By John P. Lopez
Where the truth resides no longer matters.
The national perception of Bob McNair has become real. Worse, it is something that a number of NFL agents in sewing-circle whispers believe has reached the point where McNair would rather blackball certain social injustice warriors than sign them.
You know, just like Colin Kaepernick charges the entire league did to him.
Of course, if the Texans are deliberately avoiding certain players, it directly affects their product on the field, to say nothing of the McNair family’s lasting NFL legacy.
But beyond the Texans-related impact, most significantly McNair suddenly is the face of a league-wide mess.
For an organization that prides itself on projecting high moral standards and impeccable character, never in its history have the Texans looked more the polar opposite.
Hence, no longer can McNair afford to hide behind carefully worded press releases and hope-it-goes-away in silence.
The Texans owner is in the midst of a modern-day twist on a revered scene from the fictional cinematic classic, The Man Who Shot Liberty Valance.
When confronted with the real story about who heroically sent Liberty Valance to his ultimate demise, the gruff romantic of a local publisher barked, “When the legend becomes fact, print the legend.”
In this case, the real story hardly matters anymore. Legend is, Bob McNair is a racist. Worse, he may have just become the face most will associate with Kaepenick’s collusion case against the NFL.
True or not, in this case, the ugly legend of Bob McNair is fast becoming fact.
There have been too many questionable decisions and comments by McNair and the Texans for the exclusionary reputation not to affect how players and public view the organization.
To name a few:
* McNair’s “inmates running the prison” lament.
* The decisive way the club handled the outspoken Duane Brown’s holdout.
* DeAndre Hopkins and others walking out of practice over McNair’s comments.
* McNair being one of a handful of owners deposed in Kaepenick’s collusion case.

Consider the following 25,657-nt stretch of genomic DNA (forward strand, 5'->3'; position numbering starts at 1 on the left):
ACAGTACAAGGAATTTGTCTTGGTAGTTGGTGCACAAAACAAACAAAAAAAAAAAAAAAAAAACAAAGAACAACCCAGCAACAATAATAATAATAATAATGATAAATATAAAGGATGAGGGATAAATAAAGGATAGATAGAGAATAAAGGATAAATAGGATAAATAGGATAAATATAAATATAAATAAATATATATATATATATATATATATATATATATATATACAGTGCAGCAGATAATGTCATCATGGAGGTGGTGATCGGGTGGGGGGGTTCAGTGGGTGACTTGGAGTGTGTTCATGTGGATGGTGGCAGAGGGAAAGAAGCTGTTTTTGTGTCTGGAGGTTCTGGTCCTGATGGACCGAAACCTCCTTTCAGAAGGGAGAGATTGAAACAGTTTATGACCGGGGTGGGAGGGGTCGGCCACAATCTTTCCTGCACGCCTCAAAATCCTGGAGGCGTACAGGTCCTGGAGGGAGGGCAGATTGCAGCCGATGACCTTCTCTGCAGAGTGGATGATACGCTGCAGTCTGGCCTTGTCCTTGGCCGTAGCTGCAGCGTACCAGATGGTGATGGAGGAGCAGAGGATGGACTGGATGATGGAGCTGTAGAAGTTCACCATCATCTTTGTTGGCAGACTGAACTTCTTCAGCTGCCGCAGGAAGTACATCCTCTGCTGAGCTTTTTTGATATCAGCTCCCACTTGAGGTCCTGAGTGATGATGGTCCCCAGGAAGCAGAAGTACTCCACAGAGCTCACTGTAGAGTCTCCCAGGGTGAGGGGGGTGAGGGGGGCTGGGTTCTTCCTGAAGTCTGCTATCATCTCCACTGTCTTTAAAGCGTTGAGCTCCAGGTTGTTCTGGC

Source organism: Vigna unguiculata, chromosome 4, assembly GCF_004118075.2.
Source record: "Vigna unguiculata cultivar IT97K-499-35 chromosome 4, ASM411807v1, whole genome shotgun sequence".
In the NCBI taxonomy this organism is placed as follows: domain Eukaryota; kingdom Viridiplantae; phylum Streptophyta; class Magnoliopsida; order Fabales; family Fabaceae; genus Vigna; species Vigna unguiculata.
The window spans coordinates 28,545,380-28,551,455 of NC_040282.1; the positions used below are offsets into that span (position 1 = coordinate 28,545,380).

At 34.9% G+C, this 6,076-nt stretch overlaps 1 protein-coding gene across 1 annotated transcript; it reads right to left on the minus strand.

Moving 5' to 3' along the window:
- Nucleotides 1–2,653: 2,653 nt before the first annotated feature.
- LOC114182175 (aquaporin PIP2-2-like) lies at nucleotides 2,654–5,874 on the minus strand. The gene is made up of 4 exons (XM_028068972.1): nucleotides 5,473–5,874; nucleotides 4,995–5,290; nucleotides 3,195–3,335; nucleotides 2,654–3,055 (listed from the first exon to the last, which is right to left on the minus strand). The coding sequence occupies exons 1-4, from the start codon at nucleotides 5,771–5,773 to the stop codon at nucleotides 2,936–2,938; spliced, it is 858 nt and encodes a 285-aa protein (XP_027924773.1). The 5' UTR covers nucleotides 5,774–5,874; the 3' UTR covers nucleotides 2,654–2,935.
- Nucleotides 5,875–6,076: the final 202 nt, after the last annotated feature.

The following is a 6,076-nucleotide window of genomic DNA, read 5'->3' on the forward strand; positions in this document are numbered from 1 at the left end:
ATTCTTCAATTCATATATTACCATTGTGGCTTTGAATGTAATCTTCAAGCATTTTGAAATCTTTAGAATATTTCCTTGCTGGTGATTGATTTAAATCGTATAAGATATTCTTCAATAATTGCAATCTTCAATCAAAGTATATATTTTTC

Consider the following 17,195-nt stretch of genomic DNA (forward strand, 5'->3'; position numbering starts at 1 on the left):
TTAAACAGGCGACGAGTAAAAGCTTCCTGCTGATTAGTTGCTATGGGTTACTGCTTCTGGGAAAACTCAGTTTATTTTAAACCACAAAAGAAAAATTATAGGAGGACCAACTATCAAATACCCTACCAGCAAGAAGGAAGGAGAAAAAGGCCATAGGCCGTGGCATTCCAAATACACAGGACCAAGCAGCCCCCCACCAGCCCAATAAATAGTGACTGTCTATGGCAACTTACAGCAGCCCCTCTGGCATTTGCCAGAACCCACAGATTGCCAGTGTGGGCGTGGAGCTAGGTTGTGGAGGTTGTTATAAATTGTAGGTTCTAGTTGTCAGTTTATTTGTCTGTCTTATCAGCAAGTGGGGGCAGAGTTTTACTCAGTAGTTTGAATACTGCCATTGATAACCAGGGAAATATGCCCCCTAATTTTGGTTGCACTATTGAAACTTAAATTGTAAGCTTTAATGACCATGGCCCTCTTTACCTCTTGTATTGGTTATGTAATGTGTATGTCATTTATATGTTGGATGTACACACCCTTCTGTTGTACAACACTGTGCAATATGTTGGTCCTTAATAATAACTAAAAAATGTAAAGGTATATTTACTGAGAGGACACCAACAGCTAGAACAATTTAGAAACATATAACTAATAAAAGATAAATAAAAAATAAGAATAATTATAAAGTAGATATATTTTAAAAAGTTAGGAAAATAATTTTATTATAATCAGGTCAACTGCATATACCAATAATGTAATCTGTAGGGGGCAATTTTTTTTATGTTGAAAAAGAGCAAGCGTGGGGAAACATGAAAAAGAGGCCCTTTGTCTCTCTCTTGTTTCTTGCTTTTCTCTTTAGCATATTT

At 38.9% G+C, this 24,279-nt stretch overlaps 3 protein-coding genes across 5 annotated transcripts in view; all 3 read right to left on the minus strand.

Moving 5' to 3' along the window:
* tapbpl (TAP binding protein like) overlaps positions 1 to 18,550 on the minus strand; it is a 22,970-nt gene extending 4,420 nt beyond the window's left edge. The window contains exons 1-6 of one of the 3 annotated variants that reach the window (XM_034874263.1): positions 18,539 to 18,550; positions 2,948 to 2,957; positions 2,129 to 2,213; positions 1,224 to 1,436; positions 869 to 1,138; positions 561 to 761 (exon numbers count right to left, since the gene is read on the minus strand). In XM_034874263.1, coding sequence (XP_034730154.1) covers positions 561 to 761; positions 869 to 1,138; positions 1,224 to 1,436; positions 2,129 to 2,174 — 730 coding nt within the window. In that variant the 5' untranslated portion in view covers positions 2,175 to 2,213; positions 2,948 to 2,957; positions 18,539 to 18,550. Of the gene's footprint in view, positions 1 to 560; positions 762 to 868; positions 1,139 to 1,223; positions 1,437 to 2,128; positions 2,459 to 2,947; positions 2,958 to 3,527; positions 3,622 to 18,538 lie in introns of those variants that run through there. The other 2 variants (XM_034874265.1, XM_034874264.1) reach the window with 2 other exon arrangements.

* Former players like Arian Foster all but calling McNair racist.
And now this.
“Word is,” according to the Houston Chronicle, NFL agents believe McNair will not allow the signings of players who protested social injustices by kneeling for the anthem.
While, “word is” may not be verifiable, the narrative is set.
The only possible way to deflect backlash is McNair facing this head-on. He must speak to it directly and, more than anything, find tangible ways to convince key players he has alienated that he supports their rights and social stances.
Unless, of course, he doesn’t.
McNair and the Texans were so outraged over the latest block of disparaging news that they issued a press release.
That was not enough.
What a complex web the Texans Way has woven over the years and now the breadth of it goes far beyond NRG Stadium. Since the club’s inception they have talked about “character” and players who are the “right fit.”
But has that been a euphemism for conformists? McNair’s kind of guys and all that it entails?
As much as Monday’s press release categorically denied excluding players who took a stand, and said the claim was, “without merit,” the words likely fell flat to many.
The league’s players and agents need to see McNair address this. They need to hear the words come from his mouth. He needs to be sincere and honest.
And he needs to be sure every word is true.
Because McNair’s words will affect much more than just Texans free agency and a family’s legacy
Kaepernick’s attorneys will be taking notes.

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